How To Be More Like Your Teenager and Why This Is A Good Thing

How To Be More Like Your Teenager And Why This Is A Good ThingTeenagers. Ear buds growing from their heads. Mesmerized by the new song on their playlist. The house could be on fire, and they would never notice. We’d get the unplugging of one ear, and the questioning look of “What?”

And this is good?

Let me explain.

Galatians 6:10 (NIV) says, “Therefore, as we have opportunity, let us do good to all people, especially to those who belong to the family of believers.”

To do good, in a God-like manner, requires God Himself. God within, empowering our words and actions, directing our thoughts and efforts. This means we need to spend time with Him.

Listening.

Being still.

Like a teenager who is plugged in.

This wasn’t a priority when the kids were young. I didn’t have time. I talked to God a lot, but I listened little. My loss.

My husband’s loss.

My kids’ loss.

Checklists and the day’s schedule dictated most of my parenting years. Doing good was nice if I could work it in. But, my goal for the day? Just getting through it. I mean, the house had to be cleaned, right? That pile of work had a deadline. There were standards, expectations, unwritten rules.

Most of these, I realize now, came straight from the pit of hell. They had nothing to do with God’s agenda. Even now, it’s easy to go on auto pilot and maintain the necessities without actively seeking to do good for those in the family of believers I love most: my husband and kids.

So what does doing good look like? After plugging in to God, I learn that, for me, doing good means:

  • Setting work aside to watch Magnum P.I. reruns with my husband.
  • Going to Marble Slab because boys talk better with food in their mouths.
  • Lingering at the table and listening to my daughter instead of putting my head in the ever-present book.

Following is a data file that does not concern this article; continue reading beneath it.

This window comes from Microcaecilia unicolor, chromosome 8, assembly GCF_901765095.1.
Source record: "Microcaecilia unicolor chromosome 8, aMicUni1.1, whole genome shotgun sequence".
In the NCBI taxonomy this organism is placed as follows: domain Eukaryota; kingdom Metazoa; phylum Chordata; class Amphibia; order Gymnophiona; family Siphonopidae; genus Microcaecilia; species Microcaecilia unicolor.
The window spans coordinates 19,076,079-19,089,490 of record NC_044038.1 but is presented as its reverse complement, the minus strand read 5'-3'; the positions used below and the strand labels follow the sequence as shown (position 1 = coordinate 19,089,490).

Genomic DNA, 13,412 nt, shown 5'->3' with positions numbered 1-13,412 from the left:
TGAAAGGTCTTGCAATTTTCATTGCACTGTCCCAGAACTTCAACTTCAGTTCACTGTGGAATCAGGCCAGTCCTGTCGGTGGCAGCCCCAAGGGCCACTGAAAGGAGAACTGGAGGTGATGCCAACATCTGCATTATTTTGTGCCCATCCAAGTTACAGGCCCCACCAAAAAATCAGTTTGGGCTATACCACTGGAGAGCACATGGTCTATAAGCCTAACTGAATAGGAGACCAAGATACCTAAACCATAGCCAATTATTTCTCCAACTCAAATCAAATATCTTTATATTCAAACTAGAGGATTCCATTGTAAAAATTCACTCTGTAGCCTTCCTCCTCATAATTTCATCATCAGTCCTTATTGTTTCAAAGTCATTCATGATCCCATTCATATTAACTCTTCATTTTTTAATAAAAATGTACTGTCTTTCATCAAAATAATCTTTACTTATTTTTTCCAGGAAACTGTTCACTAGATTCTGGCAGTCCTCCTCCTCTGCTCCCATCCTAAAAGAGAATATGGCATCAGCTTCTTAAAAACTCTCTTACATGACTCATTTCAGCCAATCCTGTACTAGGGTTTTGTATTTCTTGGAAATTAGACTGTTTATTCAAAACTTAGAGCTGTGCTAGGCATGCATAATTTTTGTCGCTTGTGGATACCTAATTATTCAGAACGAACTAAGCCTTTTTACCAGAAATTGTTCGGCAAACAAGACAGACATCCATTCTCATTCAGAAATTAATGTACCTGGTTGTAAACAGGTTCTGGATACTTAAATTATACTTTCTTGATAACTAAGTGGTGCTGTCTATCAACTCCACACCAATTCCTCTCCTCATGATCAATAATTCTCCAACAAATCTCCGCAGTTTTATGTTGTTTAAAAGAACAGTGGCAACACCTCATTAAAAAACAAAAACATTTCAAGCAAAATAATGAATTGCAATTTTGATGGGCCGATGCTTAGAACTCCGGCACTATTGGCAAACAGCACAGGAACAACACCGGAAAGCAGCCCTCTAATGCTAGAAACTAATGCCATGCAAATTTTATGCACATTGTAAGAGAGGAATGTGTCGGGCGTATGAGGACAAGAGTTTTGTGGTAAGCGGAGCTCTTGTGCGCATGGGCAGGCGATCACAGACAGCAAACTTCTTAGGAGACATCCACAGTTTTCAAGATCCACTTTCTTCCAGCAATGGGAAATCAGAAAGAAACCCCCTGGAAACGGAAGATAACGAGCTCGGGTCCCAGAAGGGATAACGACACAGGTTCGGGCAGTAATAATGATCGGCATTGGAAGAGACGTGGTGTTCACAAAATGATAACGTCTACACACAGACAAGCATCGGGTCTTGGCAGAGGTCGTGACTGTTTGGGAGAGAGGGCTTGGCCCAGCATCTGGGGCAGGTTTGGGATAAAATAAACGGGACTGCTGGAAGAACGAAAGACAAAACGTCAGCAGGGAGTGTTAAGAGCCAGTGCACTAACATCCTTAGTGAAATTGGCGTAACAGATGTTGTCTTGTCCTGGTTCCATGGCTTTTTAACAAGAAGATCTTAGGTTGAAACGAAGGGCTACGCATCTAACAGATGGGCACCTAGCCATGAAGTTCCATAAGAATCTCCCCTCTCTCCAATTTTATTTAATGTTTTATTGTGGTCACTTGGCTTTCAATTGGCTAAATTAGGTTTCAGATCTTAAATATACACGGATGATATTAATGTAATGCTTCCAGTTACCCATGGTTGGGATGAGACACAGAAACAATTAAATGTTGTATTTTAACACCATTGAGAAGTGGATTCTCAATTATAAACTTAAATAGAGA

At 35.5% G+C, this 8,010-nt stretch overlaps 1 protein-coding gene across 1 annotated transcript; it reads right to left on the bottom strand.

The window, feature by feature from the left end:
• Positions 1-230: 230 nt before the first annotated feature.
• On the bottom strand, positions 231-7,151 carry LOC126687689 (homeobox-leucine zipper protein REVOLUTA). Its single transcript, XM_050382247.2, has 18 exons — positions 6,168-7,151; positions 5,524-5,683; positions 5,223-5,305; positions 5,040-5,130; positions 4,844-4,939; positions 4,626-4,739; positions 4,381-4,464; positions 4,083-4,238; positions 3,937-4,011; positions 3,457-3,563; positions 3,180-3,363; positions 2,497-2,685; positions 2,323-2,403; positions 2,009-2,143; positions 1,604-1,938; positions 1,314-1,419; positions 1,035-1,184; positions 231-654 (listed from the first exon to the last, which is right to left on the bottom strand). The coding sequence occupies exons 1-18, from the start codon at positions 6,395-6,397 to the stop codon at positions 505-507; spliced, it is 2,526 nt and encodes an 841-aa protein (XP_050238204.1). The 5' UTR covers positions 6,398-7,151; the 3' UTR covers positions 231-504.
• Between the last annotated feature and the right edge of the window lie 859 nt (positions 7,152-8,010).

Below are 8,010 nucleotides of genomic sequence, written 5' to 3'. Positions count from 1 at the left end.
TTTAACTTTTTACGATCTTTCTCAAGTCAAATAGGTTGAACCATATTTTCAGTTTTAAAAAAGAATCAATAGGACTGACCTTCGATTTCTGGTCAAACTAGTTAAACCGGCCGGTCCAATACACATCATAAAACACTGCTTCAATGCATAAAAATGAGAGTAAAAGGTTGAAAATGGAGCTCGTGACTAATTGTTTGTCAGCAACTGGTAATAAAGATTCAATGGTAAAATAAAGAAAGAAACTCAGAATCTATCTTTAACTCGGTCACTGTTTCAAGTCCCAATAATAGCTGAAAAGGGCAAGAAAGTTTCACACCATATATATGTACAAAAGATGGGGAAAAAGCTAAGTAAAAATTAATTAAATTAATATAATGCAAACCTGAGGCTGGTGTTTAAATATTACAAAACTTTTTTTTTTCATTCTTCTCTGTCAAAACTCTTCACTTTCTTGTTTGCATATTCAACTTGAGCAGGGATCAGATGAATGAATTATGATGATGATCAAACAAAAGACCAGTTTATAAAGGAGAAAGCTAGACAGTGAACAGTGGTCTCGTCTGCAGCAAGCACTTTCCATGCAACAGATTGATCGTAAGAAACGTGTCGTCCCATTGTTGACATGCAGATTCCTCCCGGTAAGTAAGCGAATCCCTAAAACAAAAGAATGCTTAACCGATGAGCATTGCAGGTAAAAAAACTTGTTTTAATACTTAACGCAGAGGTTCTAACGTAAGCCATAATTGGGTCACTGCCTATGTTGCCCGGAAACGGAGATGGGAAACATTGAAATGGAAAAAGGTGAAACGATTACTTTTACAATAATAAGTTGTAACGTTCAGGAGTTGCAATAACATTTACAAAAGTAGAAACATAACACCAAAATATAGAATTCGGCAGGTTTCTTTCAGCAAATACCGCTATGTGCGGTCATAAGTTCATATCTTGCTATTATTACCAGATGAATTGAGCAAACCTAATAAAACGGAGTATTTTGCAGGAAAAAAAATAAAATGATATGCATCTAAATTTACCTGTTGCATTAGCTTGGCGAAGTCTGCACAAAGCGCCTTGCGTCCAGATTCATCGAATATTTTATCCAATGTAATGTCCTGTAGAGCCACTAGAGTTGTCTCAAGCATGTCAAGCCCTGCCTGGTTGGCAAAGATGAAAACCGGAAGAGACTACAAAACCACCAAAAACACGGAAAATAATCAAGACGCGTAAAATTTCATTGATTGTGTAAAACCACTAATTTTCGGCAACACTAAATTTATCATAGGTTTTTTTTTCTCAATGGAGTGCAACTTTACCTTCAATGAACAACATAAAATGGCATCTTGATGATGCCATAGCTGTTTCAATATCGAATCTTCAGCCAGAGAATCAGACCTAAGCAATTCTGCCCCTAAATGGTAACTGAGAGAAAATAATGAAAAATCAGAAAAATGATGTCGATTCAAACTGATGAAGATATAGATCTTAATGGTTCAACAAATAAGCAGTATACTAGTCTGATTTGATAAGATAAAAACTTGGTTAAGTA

• Proactively texting and calling the birds who have left the nest so we don’t lose touch over the miles in between us.

It means the important things win and the loud ones wait. Because the loud things lie about their status and they don’t have God’s agenda in mind.

Time, attention, a listening ear, cinnamon ice cream. What says “good” to your crew?

(Kids, this works both ways. I don’t read a minimum age for this commandment. What says good to Mom and Dad? Your sibling? Your grandma?)

Let’s be like teenagers and plug in to God. Allow Him to set the agenda for the week and see what good things He has for those we love best. How will He change our week?

Questions:

Has God ever changed your schedule for you?

If He set your agenda next week, how would it change?

What loud thing is toughest to ignore?

If you released it, what might God put in its place?

Tweetables:

There are standards, expectations, unwritten rules. Most of these, I realize now, come straight from the pit of hell. They have nothing to do with God’s agenda. Click to tweet.

It’s easy to go on auto pilot and maintain the necessities without actively seeking to do good for those in the family of believers I love most: my husband and kids. Click to tweet.

It means the important things win and the loud ones wait. Because the loud things lie about their status and they don’t have God’s agenda in mind. Click to tweet.

Loud things may be good, but they’re not best. Plugging in to God helps us know the difference. Click to tweet.

What says “good” to your crew? Click to tweet.

Has God ever changed your schedule for you? Click to tweet.

If He set your agenda next week, how would it change? Click to tweet.

What loud thing is toughest to ignore? If you released it, what might God put in its place? Click to tweet.